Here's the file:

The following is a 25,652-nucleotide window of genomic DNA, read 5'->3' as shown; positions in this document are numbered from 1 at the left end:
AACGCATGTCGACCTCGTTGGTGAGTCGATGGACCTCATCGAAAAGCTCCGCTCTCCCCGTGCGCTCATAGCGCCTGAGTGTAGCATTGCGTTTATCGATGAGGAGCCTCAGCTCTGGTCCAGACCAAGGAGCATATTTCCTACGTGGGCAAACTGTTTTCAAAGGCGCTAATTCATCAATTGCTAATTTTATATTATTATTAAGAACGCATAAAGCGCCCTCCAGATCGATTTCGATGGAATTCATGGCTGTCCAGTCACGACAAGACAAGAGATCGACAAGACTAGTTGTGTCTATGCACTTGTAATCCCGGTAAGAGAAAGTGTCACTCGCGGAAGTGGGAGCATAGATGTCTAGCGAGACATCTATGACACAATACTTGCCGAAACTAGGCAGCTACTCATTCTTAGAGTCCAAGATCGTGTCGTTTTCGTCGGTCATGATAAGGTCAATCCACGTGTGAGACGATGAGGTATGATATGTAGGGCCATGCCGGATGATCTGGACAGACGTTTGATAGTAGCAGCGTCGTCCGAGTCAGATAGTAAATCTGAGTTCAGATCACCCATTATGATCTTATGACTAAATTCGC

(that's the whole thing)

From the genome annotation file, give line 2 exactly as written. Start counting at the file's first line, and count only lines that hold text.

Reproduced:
AACGCATGTCGACCTCGTTGGTGAGTCGATGGACCTCATCGAAAAGCTCCGCTCTCCCCGTGCGCTCATAGCGCCTGAGTGTAGCATTGCGTTTATCGATGAGGAGCCTCAGCTCTGGTCCAGACCAAGGAGCATATTTCCTACGTGGGCAAACTGTTTTCAAAGGCGCTAATTCATCAATTGCTAATTTTATATTATTATTAAGAACGCATAAAGCGCCCTCCAGATCGATTTCGATGGAATTCATGGCTGTCCAGTCACGACAAGACAAGAGATCGACAAGACTAGTTGTGTCTATGCACTTGTAATCCCGGTAAGAGAAAGTGTCACTCGCGGAAGTGGGAGCATAGATGTCTAGCGAGACATCTATGACACAATACTTGCCGAAACTAGGCAGCTACTCATTCTTAGAGTCCAAGATCGTGTCGTTTTCGTCGGTCATGATAAGGTCAATCCACGTGTGAGACGATGAGGTATGATATGTAGGGCCATGCCGGATGATCTGGACAGACGTTTGATAGTAGCAGCGTCGTCCGAGTCAGATAGTAAATCTGAGTTCAGATCACCCATTATGATCTTATGACTAAATTCGC